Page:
Table 1. Demographic Features of Children with Pathological Masturbation (N = 65)
Frequency (%) or Mean ± SD
Mother education
Diploma15 (23.07)
Associate degree13 (20)
Bachelor37 (56.92)
Father education
Diploma10 (15. 38)
Associate degree24 (36.92)
Bachelor31 (47.69)
Birth order
Firstborn32 (49.23)
Second child27 (41.53)
Third child6 (9.23)
Mother age33.32 ± 4.06
Father age36.75 ± 4.22

The most common behaviors during masturbation were genital manipulation with hand, and rubbing the genitalia against other objects. Other behaviors included water pressure, rhythmic contraction and relaxation of thigh muscles, sleeping on stomach and genitalia, during wearing tights, knocking genital to the wall (Table 2).

Table 2. Behaviors During Masturbation (N = 65)
Behaviors during masturbationFrequency (%)
Genital manipulation with hand38 (58.46)
Rubbing of the genitalia against other objects 12 (18.46)
Genital manipulation with hand / rubbing against other objects 4 (6.15)
Masturbation with water pressure4 (6)
Masturbation while wearing tights1 (1.53)
Knocking genital to wall and sleeping on stomach1 (1.53)
Rhythmic contraction and relaxation of thigh muscles3 (4.61)
Sleeping on stomach and genitalia2 (3.07)

Parents reported the situations in which their children masturbated based on time, place, or emotional state. As can be seen, 33.84% of children were reported to masturbate most of the time. The most common emotional states before masturbation were boredom (23.07%) and then agitation (12.3%). And the most common location was in the toilet (6.15%) (Table 3).

Table 3. The Situations in Which Masturbation Was Observed
The Situations in Which Masturbation Was ObservedFrequency (%)
Based on time
Often/Most of the time 22 (33.84)
Bedtime8 (12.30)
When the child is alone /bedtime10 (15.38)
The parent did not emphasize on a specific time25 (38.46)
Based on location
In toilet4 (6.15)
In front of the television1 (1.53)
In school1 (1.53)
The parent did not emphasize on a specific location.59 (90.76)
Based on emotional states before masturbation
Excitement (When the child is excited)57.69)
Agitation (When the child is agitated)8 (12.30)
Boredom (When the child is bored) 15 (23.07)
Fear (When the child is afraid)2 (3.07)
Anxiety (When the child is anxious)1 (1.53)
Tired (When the child is tired)1 (1.53)
No emotional state was reported33 (50.76)

In 76.88% of children, pathological masturbation co-occurs with other psychiatric disorders. The most prevalent psychiatric disorder was ADHD with comorbid psychiatric disorders; ADHD and anxiety were the second and third, respectively (Table 4).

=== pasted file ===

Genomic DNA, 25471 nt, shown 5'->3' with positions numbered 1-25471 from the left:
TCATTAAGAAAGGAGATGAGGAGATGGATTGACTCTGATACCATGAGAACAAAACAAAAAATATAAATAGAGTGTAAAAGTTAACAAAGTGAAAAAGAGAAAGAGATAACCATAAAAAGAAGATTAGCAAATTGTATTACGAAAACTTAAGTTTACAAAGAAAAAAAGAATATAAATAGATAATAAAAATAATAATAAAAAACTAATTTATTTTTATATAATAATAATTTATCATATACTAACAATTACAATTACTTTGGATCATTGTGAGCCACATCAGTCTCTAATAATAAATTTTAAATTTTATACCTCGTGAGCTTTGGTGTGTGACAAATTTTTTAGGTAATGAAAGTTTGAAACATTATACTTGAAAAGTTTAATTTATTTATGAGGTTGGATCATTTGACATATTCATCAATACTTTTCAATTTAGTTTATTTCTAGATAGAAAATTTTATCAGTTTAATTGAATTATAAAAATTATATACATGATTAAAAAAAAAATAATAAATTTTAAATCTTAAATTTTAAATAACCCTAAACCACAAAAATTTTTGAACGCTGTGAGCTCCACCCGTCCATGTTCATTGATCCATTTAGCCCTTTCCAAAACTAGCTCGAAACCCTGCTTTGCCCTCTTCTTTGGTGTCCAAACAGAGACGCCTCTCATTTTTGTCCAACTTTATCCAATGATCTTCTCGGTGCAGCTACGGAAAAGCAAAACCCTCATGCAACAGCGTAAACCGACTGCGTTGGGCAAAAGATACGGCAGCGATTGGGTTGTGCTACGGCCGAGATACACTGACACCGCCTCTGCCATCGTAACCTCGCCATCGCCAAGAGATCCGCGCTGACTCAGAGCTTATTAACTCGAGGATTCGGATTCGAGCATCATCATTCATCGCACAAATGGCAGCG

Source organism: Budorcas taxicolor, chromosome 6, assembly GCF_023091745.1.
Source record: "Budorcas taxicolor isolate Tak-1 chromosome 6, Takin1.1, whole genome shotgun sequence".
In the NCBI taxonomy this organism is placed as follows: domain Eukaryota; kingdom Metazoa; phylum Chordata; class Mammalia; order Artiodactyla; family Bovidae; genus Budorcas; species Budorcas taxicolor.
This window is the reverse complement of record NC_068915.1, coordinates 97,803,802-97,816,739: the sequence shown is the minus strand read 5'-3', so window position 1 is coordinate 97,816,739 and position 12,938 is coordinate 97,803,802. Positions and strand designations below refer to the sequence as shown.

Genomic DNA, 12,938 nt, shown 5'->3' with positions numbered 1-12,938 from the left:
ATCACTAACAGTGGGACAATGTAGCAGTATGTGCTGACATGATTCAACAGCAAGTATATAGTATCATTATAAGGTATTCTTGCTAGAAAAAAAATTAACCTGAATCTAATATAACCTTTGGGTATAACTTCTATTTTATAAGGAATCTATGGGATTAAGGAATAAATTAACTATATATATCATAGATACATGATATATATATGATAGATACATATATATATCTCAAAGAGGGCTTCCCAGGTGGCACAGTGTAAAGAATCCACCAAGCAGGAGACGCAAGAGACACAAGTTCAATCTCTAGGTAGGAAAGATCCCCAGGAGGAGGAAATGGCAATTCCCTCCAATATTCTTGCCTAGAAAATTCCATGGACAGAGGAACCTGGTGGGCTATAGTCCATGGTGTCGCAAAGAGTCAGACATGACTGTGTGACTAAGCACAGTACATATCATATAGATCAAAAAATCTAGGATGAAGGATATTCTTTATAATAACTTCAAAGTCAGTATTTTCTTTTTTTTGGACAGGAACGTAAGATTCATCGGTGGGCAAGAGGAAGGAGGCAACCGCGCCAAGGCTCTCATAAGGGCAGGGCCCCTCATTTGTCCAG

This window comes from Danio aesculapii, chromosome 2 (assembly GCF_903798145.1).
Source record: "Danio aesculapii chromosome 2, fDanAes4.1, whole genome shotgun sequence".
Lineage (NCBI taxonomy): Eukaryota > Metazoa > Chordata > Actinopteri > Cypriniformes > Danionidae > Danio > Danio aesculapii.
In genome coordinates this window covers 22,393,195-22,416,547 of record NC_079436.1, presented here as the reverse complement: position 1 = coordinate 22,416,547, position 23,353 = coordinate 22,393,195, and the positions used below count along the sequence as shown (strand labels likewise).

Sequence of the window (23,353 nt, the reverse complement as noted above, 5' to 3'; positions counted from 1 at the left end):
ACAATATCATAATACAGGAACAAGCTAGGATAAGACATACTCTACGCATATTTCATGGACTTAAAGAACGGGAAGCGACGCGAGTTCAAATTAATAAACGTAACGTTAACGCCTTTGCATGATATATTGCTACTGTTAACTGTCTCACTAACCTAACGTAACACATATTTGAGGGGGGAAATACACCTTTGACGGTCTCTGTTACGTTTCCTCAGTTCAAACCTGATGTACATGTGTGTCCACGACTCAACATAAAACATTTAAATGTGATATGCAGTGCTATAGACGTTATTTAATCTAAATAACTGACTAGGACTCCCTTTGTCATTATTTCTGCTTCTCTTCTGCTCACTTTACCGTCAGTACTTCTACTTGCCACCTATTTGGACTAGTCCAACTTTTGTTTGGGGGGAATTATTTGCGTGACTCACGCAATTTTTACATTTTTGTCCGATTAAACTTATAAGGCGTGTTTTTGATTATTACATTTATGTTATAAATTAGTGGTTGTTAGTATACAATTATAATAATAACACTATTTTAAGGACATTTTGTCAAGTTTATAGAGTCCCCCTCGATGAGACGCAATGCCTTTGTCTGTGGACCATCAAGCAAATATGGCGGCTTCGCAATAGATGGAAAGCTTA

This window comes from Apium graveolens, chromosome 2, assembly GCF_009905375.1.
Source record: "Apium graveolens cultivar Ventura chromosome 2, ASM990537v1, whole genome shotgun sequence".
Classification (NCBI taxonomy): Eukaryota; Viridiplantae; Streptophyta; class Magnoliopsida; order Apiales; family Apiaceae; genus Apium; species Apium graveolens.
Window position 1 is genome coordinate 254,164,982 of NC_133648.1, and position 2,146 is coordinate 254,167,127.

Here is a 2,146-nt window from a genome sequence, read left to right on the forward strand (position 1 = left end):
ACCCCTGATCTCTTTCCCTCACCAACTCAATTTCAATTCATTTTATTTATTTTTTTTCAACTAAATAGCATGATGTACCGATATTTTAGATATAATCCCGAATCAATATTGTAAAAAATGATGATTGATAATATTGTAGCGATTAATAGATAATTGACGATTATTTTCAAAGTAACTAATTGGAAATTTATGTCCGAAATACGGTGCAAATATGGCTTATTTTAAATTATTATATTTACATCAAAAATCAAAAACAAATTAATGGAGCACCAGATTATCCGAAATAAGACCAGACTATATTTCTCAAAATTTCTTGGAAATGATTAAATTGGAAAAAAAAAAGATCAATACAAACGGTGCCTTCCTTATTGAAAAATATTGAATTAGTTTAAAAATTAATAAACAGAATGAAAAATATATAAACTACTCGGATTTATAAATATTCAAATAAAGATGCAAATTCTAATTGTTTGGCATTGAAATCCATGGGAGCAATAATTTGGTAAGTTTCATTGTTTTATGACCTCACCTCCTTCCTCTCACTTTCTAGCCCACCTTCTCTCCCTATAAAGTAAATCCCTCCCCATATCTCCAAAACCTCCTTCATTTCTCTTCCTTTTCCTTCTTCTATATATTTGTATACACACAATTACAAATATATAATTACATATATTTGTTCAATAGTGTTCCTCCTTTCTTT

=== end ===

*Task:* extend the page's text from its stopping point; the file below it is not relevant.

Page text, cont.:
Table 4. Comorbid Psychiatric Disorders with Pathological Masturbation
Comorbid DisordersFrequency (%)
Anxiety10 (15.38)
Attention Deficit Hyperactivity Disorder16 (24.61)
ADHD with comorbid psychiatric disorders (including anxiety, communication disorder, LD, Tic, OCD and mood disorder)21 (32.30)
Obsessive-Compulsive Disorder1 (1.53)
Mental Retardation1 (1.53)
Depression1 (1.53)
None15 (23.07)

5. Discussion

The purpose of the present study was the pathological analysis of childhood masturbation. According to our results, 10.8% of participants had pathological masturbation.

The children stimulated their genitals more commonly by hand, rubbing the genitalia against other objects and water pressure. The less common ways of masturbation included masturbating while wearing tights, knocking genital to wall, sleeping on stomach and genitalia, rhythmic contraction, and relaxation of thigh muscles. This finding is consistent with previous studies (10-14), even though the studies are somewhat different. In the present study, our subjects were in the age range of 2 - 12 years; however, most previous studies were about infantile self-stimulation. For example, Hansen and Balslev (10) reported some distinct patterns of hand activities in infantile masturbation, including grasping of toys, furniture or clothing, chorea-like “piano playing” hand movements, pressure over the diaper/genital region, and bimanual manipulation of items.

Other features of masturbation in infants were unusual apparent dystonia (11), rocking and adducting thighs (12), sitting with legs crossed over, rhythmic contraction and relaxation of thigh muscles accompanied by pelvis rocking movements (13), stiffening legs and made rubbing motions, and stereotypical movements when sitting (14).

Episodes of masturbation accompanied by distance and withdrawal (14), grunting, scratching or squeezing chest and staring (11, 14), irregular breathing (12, 13), tongue licking, lip-smacking, eye-rolling, and shakiness (11, 12), facial flushing (13, 14) diaphoresis (11, 13), pallor and giggling (11). Masturbation did not involve genital manipulation with hand in none of the mentioned studies (10-14).